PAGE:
Read More → Great Places to Eat in Colonial Williamsburg

Chowning’s Tavern does not take reservations and is a little less expensive than the others, so it’s a good lunch option. Plan to arrive as soon as it opens to be seated quickly. Otherwise, you can do what we did and put your names in for a table and take a nice break from all the walking on a nearby bench while you wait for your table.

Christiana Campbell’s, which apparently was once a favorite spot of George Washington, is only open for dinner, and reservations may be required, so make sure to check ahead.

We enjoyed our meals at both taverns.

People walking through an 18th century style shopping area.
Enjoy shopping and great dining options at Merchants Square in Colonial Williamsburg. Photo: Plan, Ready, Go!

Shopping and Dining at Merchants Square 

Just beyond the Colonial Williamsburg Historic Area, the shopping and dining area called Merchants Square features more than 40 restaurants and retail shops.

During our trip, we enjoyed a lovely dinner at Blue Talon Bistro.

There is A LOT to see and do at Colonial Williamsburg. We spent two and a half days in the historic area and still didn’t see everything. I would have gladly spent a third day there poking around into all of the corners we missed, not to mention to their two art museums.

Where to stay in Colonial Williamsburg 

There are many accommodation options all within easy distance of the Visitor’s Center or historic area.

Options range from the official Colonial Williamsburg hotels and resorts (Williamsburg Inn, Williamsburg Lodge, Griffin Hotel, Woodlands) to colonial houses and budget motel chains. 

We enjoy Marriott hotels and got a great rate at the Residence Inn Williamsburg for our trip. It’s just a short drive from the Colonial Williamsburg Visitor’s Center.

The rate comes with free breakfast and rooms have kitchens in case you want to eat in your room and save some money on your trip.

Other popular and highly rated hotels include:

Williamsburg Inn: This is the premier hotel for stays in Colonial Williamsburg, just steps away from the historic center. It’s the only Forbes Travel Guide Five-Star and AAA Five Diamond-rated resort in the Historic Triangle. Book your room today. 

Williamsburg Lodge: This is a beautiful hotel in a great location in the historic center of Williamsburg. And they offer select dog-friendly rooms. Reserve your room today. 

Williamsburg Woodlands Hotel: Comfortable rooms and conveniently located next to the Colonial Williamsburg Visitor’s Center. Book today.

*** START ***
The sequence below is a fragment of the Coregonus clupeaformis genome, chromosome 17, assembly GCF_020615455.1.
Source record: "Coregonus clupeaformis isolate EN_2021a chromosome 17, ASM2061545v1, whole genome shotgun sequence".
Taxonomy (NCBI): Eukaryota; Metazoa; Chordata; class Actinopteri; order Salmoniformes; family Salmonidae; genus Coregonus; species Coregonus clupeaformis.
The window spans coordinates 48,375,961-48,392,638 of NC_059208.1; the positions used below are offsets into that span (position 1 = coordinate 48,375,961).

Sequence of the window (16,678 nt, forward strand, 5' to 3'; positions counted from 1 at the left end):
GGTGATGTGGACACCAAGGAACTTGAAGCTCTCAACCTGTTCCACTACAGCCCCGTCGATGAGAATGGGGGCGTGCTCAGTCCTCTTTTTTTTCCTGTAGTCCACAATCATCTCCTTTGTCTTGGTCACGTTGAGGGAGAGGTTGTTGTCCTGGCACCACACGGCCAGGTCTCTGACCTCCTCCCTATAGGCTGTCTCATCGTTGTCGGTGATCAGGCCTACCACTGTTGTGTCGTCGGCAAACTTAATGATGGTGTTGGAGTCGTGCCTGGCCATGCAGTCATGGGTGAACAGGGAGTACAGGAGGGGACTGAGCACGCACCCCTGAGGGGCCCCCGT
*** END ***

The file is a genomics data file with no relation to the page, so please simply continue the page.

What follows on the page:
Colonial Williamsburg tips 

  • Wear comfortable shoes. Even though there is a shuttle service that operates between the Visitor’s Center and several stops around the perimeter of the historic area, you will still do a lot of walking and standing. 
  • Do at least one special event or program. 
  • Enjoy at least one meal at a Colonial Williamsburg historic tavern. 
  • The Colonial Williamsburg Historic Area is open to the public for free, but you do need a ticket to get into any of the historical sites or trade shops. Open sites have a flag posted out in front.  
  • Make sure to refer to your map and schedule to help you plan your day.

Final thoughts on your trip to Colonial Williamsburg

There are so many great things to do in Colonial Williamsburg and the Historic Triangle. After you explore the world’s largest living history museum you can end your day with some great food at one of the amazing restaurants.

More articles about the Historic Triangle

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  1. Lou Rosinski says:

    We have gone to CW every year (and sometimes twice a year) since we discovered it in 2012. Probably not going this year because I do not want to see Lafayette in a mask.

  2. Debby McGehee says:

    We have our 50th wedding anniversary in Oct. and will be going to Williamburg. We love history and looking forward to our trip.

    1. Darcy Vierow says:

      That’s great! I hope you have a wonderful time. My husband and I love Williamsburg, and I think it’s a great idea for an anniversary trip.

  3. Great itinerary! I grew up going to Williamsburg for Busch Gardens and school field trips 😀

  4. Stephanie says:

    I LOVE U.S. history. My sister was a US history major in college and we’ve always enjoyed visiting historical sites- but we’ve never been here! This will have to be next. Not too far from her home in Pittsburgh.

    1. Darcy Vierow says:

      I love history, you will LOVE Colonial Williamsburg! Thanks for reading!